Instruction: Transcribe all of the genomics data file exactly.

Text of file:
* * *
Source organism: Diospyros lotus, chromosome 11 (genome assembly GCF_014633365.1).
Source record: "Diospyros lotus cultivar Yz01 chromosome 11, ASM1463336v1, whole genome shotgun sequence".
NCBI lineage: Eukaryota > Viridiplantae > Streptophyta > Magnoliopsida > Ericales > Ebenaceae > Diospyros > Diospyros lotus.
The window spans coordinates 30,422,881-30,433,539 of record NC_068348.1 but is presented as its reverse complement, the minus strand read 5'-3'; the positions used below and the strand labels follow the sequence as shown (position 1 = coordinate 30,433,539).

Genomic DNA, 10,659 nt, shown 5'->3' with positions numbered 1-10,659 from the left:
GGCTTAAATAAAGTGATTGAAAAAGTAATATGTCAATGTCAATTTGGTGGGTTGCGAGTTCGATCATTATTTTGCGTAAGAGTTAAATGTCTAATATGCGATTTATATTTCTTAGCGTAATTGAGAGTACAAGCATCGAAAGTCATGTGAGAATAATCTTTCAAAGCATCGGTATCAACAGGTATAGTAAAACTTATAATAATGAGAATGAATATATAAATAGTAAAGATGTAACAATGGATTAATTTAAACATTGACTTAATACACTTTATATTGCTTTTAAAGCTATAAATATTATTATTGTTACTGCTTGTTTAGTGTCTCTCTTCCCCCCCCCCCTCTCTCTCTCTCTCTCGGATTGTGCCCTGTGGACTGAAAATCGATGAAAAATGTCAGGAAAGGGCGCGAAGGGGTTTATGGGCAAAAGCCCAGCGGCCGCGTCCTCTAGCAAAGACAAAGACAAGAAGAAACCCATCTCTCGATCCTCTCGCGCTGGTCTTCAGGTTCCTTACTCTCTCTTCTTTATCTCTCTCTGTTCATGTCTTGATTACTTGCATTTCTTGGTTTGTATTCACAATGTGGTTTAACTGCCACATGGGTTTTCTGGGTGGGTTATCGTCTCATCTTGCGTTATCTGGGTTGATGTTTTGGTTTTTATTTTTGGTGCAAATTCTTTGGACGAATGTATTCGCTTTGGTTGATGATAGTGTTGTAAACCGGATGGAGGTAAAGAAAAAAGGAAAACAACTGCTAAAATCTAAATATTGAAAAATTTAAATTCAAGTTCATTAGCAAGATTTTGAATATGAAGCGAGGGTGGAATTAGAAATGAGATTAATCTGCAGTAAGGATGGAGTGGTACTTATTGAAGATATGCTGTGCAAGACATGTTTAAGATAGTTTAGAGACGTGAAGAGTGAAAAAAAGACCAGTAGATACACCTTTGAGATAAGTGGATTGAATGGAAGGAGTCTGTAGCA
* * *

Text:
Source organism: Diospyros lotus, chromosome 11 (genome assembly GCF_014633365.1).
Source record: "Diospyros lotus cultivar Yz01 chromosome 11, ASM1463336v1, whole genome shotgun sequence".
NCBI lineage: Eukaryota > Viridiplantae > Streptophyta > Magnoliopsida > Ericales > Ebenaceae > Diospyros > Diospyros lotus.
The window spans coordinates 30,422,881-30,433,539 of record NC_068348.1 but is presented as its reverse complement, the minus strand read 5'-3'; the positions used below and the strand labels follow the sequence as shown (position 1 = coordinate 30,433,539).

Genomic DNA, 10,659 nt, shown 5'->3' with positions numbered 1-10,659 from the left:
GGCTTAAATAAAGTGATTGAAAAAGTAATATGTCAATGTCAATTTGGTGGGTTGCGAGTTCGATCATTATTTTGCGTAAGAGTTAAATGTCTAATATGCGATTTATATTTCTTAGCGTAATTGAGAGTACAAGCATCGAAAGTCATGTGAGAATAATCTTTCAAAGCATCGGTATCAACAGGTATAGTAAAACTTATAATAATGAGAATGAATATATAAATAGTAAAGATGTAACAATGGATTAATTTAAACATTGACTTAATACACTTTATATTGCTTTTAAAGCTATAAATATTATTATTGTTACTGCTTGTTTAGTGTCTCTCTTCCCCCCCCCCCTCTCTCTCTCTCTCTCGGATTGTGCCCTGTGGACTGAAAATCGATGAAAAATGTCAGGAAAGGGCGCGAAGGGGTTTATGGGCAAAAGCCCAGCGGCCGCGTCCTCTAGCAAAGACAAAGACAAGAAGAAACCCATCTCTCGATCCTCTCGCGCTGGTCTTCAGGTTCCTTACTCTCTCTTCTTTATCTCTCTCTGTTCATGTCTTGATTACTTGCATTTCTTGGTTTGTATTCACAATGTGGTTTAACTGCCACATGGGTTTTCTGGGTGGGTTATCGTCTCATCTTGCGTTATCTGGGTTGATGTTTTGGTTTTTATTTTTGGTGCAAATTCTTTGGACGAATGTATTCGCTTTGGTTGATGATAGTGTTGTAAACCGGATGGAGGTAAAGAAAAAAGGAAAACAACTGCTAAAATCTAAATATTGAAAAATTTAAATTCAAGTTCATTAGCAAGATTTTGAATATGAAGCGAGGGTGGAATTAGAAATGAGATTAATCTGCAGTAAGGATGGAGTGGTACTTATTGAAGATATGCTGTGCAAGACATGTTTAAGATAGTTTAGAGACGTGAAGAGTGAAAAAAAGACCAGTAGATACACCTTTGAGATAAGTGGATTGAATGGAAGGAGTCTGTAGCA